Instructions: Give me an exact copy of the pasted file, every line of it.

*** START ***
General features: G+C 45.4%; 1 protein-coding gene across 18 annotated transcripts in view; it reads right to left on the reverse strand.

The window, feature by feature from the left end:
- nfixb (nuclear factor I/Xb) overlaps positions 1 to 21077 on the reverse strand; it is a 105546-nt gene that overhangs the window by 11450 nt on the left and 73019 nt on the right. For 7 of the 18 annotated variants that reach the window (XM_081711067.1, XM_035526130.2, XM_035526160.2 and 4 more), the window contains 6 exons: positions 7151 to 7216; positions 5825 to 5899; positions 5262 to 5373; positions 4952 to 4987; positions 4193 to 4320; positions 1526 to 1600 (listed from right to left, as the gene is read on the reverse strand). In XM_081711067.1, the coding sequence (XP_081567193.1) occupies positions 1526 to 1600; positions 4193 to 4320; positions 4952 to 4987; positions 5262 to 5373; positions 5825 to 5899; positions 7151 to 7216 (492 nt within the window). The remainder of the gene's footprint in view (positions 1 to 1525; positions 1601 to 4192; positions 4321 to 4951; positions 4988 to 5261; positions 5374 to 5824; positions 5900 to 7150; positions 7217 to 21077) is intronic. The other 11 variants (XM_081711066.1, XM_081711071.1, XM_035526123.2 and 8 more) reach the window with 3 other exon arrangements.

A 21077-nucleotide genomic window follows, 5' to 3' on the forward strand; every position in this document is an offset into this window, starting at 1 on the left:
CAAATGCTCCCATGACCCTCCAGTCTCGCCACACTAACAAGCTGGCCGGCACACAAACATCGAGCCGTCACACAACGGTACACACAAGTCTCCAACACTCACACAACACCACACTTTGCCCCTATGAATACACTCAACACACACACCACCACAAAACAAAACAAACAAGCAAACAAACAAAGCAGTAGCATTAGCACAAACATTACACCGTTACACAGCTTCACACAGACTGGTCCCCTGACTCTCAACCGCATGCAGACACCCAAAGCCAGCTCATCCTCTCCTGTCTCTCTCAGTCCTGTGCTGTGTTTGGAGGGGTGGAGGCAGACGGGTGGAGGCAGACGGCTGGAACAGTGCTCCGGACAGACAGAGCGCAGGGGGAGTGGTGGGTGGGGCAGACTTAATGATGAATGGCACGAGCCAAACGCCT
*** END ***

General features: G+C 45.4%; 1 protein-coding gene across 18 annotated transcripts in view; it reads right to left on the reverse strand.

The window, feature by feature from the left end:
- nfixb (nuclear factor I/Xb) overlaps positions 1 to 21077 on the reverse strand; it is a 105546-nt gene that overhangs the window by 11450 nt on the left and 73019 nt on the right. For 7 of the 18 annotated variants that reach the window (XM_081711067.1, XM_035526130.2, XM_035526160.2 and 4 more), the window contains 6 exons: positions 7151 to 7216; positions 5825 to 5899; positions 5262 to 5373; positions 4952 to 4987; positions 4193 to 4320; positions 1526 to 1600 (listed from right to left, as the gene is read on the reverse strand). In XM_081711067.1, the coding sequence (XP_081567193.1) occupies positions 1526 to 1600; positions 4193 to 4320; positions 4952 to 4987; positions 5262 to 5373; positions 5825 to 5899; positions 7151 to 7216 (492 nt within the window). The remainder of the gene's footprint in view (positions 1 to 1525; positions 1601 to 4192; positions 4321 to 4951; positions 4988 to 5261; positions 5374 to 5824; positions 5900 to 7150; positions 7217 to 21077) is intronic. The other 11 variants (XM_081711066.1, XM_081711071.1, XM_035526123.2 and 8 more) reach the window with 3 other exon arrangements.

A 21077-nucleotide genomic window follows, 5' to 3' on the forward strand; every position in this document is an offset into this window, starting at 1 on the left:
CAAATGCTCCCATGACCCTCCAGTCTCGCCACACTAACAAGCTGGCCGGCACACAAACATCGAGCCGTCACACAACGGTACACACAAGTCTCCAACACTCACACAACACCACACTTTGCCCCTATGAATACACTCAACACACACACCACCACAAAACAAAACAAACAAGCAAACAAACAAAGCAGTAGCATTAGCACAAACATTACACCGTTACACAGCTTCACACAGACTGGTCCCCTGACTCTCAACCGCATGCAGACACCCAAAGCCAGCTCATCCTCTCCTGTCTCTCTCAGTCCTGTGCTGTGTTTGGAGGGGTGGAGGCAGACGGGTGGAGGCAGACGGCTGGAACAGTGCTCCGGACAGACAGAGCGCAGGGGGAGTGGTGGGTGGGGCAGACTTAATGATGAATGGCACGAGCCAAACGCCT